7 Popular Baby Car Seat Mistakes?
Are You Making These 7 Baby Car Seat Mistakes?
The Australian Standard clearly defines what is the most appropriate baby car seat based on the child’s age and size, which will maximise their safety during the ride.
Have you studied the official law? Purchased the best car seat? Read the manufacturer’s manual and installed the car seat?
Still, though parents focus on doing absolutely every step right, unintentional mistakes do happen, and more often than not - parents aren't even aware of them.
As Maxi-Cosi is focused on saving lives, we want to ensure the safety of your little ones. So we’ve compiled a list of the most common mistakes people make when installing and using a baby car seat.
1. The car seat is wobbly.
After attaching the car seat to the back seat, try to move it by grabbing it with both of your hands at the base. If you can move it side to side and front to back more than 2,5 centimetres, it’s too loose. This places your child in great danger in case you’re in a car crash - the baby car seat can crash into the back of the front seat and cause injury to the child’s head or face. At Maxi-Cosi, the majority of our car seats come with Isofix to ensure an easy and secure installation that will keep the seat in place no matter what.
2. The harness is loose.
After safely tightening your child in their car seat, try to pinch the harness above the child’s shoulders. If you can pinch the fabric, the harness is too loose and your child could slide forward in case you hit the brakes too hard. As some children can grow in just a few weeks, parents have to re-tighten the harness in accordance with their size. Thus, never sit behind the wheel without performing the pinch test first. It’s a pre-drive check that might just save your child’s life.
3. The chest clip and harness is not positioned right.
The chest clip should, without exception, be at the centre of the child’s chest, in line with their armpits. If it is positioned lower or higher than that, the child can fall out of their seat in an accident. When it comes to the harness, in a rearward-facing position it should be placed slightly below the shoulder level, while during the front-facing rides, it should be slightly above the child’s shoulders.
4. The car seat is at the wrong angle.
The instructions clearly state the right angle at which the child should sit in a car seat. If you place them too forward, you might obstruct their already narrow airway. Furthermore, leaning too far forward could cause their head to fall and cut the airflow completely. Note that it is also possible to lean them too far back. Some car seats from Maxi-Cosi selection feature a two-position recline that enables you to put your child in a more horizontal position when it is time for them to take a nap. However, leaning them back more than it is recommended by the manufacturer’s manual could minimise the safety levels if you crash. Remember, you can watch all of our installation videos on our website or YouTube Channel.
5. A child transitions to the front-facing seat too early.
The law obliges parents to keep their children in a rear-facing position until they are at least 6 months old. For infants, especially, this is a more secure position as in case of an accident, the child’s strongest body part - the body - will absorb most of the impact. But this doesn’t only apply to infants, which is why more and more parents choose to keep their children rear-facing for as long as possible. Certain convertible car seat models allow you to keep the child in this riding position until they are two years old. Still, it is possible for your child to outgrow this position before their second birthday. Be sure to check the manual and find out which size is not appropriate for the rearward-facing riding position. If the child is too big, you are not only making them uncomfortable - you are not doing what’s best for their safety.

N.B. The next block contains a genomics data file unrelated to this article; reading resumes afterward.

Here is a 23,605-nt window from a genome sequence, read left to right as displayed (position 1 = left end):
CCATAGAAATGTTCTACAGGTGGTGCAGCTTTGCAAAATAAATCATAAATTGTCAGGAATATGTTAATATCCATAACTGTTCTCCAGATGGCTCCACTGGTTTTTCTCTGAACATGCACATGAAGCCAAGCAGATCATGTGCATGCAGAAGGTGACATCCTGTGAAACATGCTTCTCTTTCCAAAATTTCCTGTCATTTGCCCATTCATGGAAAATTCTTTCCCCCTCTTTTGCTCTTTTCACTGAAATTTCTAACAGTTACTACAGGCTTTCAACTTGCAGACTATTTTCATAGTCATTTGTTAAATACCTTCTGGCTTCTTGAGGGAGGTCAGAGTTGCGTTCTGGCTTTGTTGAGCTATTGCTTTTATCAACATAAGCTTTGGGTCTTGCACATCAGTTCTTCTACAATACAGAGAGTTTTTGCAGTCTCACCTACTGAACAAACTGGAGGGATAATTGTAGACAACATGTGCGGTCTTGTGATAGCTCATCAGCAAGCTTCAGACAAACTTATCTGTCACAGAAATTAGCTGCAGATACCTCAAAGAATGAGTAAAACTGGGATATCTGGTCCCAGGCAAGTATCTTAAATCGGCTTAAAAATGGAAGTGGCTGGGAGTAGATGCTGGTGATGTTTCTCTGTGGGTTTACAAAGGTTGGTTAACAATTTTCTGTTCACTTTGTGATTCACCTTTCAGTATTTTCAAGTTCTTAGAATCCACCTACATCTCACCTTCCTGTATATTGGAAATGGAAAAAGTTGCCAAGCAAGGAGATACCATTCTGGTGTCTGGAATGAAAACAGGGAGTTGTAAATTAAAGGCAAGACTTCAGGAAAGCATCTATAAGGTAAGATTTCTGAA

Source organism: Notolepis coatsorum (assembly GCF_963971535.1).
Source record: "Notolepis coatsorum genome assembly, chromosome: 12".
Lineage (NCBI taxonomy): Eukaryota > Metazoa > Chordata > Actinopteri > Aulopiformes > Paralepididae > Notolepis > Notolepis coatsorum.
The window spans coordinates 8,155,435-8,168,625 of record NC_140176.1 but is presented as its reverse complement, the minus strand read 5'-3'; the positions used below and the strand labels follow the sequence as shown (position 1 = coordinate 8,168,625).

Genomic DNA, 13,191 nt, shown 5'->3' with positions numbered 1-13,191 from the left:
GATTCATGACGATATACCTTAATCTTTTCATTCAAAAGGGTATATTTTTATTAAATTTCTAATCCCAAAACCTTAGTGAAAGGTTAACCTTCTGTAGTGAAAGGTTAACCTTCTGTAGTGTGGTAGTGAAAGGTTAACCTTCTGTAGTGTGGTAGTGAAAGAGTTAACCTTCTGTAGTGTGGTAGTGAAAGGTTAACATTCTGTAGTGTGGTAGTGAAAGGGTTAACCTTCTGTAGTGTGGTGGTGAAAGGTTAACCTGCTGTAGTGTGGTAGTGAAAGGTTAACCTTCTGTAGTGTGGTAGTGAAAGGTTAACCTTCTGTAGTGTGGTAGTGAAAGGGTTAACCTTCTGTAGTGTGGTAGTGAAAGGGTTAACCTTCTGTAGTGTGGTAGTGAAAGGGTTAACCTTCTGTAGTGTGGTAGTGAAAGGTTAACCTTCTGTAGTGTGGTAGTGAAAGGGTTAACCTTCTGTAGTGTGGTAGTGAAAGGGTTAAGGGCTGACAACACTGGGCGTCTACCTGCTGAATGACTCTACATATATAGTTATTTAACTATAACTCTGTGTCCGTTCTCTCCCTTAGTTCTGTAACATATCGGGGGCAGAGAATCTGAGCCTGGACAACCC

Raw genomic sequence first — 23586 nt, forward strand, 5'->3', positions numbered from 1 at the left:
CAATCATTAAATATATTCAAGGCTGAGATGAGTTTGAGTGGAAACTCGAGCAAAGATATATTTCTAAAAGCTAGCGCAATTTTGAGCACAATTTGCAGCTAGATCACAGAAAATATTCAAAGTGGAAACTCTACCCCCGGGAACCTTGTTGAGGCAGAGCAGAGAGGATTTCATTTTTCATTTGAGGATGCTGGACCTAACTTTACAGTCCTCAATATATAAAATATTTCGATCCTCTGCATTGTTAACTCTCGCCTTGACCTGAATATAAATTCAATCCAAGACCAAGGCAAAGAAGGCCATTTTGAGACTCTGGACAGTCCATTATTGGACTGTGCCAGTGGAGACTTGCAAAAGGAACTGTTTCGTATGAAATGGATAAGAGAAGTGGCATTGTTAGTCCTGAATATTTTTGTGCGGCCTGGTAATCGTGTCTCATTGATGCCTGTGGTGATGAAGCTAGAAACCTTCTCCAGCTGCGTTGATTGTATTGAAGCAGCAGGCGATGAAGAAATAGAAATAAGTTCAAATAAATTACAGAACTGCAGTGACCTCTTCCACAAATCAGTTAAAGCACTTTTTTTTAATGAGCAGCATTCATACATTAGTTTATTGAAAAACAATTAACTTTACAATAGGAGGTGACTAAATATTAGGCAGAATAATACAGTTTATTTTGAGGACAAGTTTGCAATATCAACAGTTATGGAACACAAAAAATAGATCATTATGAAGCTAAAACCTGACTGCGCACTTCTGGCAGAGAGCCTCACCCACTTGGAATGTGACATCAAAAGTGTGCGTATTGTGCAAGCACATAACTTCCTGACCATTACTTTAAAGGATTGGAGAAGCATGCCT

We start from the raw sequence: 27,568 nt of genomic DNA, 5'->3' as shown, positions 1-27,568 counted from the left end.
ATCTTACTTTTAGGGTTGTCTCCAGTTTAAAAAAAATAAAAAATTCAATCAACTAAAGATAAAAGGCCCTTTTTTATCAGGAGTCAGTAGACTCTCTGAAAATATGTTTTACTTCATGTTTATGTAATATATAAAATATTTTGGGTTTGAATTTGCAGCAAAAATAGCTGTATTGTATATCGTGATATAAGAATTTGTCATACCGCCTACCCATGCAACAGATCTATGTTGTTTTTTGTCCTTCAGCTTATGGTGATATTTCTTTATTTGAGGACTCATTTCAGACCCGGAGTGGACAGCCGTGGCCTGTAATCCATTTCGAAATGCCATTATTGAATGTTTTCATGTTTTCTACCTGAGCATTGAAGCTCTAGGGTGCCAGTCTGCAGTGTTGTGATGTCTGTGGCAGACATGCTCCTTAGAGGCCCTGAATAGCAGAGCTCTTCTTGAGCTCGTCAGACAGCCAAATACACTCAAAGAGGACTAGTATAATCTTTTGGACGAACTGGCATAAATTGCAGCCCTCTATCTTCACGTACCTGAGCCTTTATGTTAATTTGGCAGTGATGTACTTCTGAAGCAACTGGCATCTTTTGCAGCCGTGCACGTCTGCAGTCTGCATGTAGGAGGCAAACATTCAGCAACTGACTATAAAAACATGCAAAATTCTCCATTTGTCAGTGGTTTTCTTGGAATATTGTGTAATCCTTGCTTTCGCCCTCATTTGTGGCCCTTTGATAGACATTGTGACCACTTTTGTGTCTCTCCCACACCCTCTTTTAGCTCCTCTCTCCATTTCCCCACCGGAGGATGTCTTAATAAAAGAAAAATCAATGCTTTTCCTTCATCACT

6. A booster seat cushion is used instead of a booster seat.
In the past, a booster seat cushion was quite a popular solution used to lift the child high enough so that the seat belt would fit them correctly. Nevertheless, history shows that it cannot provide the security the child needs. By using a booster seat cushion, you are not complying with Australian car seat laws and risk getting a fine and, but more importantly - seriously injuring your child. A booster seat comes with all features the cushion does not - side impact protection, torso support, and greater comfort for the child.
7. You’re using a second-hand car seat.
Are you absolutely sure there’s nothing wrong with the car seat you’ve borrowed from your friend or family member? No, you can’t be. It is possible that the car seat has some unnoticeable wear and tear that significantly reduces the seat’s ability to provide the safety the child requires. This is especially true for car seats that have been in an accident. Even if it is not visible to the bare eye, the damage might cause the seat to malfunction. For this reason, it is advisable for parents to set aside a budget for a new car seat and save money by purchasing one convertible car seat that will last for years, instead of getting a new one every few months or year.
We understand you might be in a hurry, but seconds spared for the pre-drive check can make a huge difference if something happens on the road. A properly installed new car seat and adequately fitted harness are the prerequisite for the safety of the child.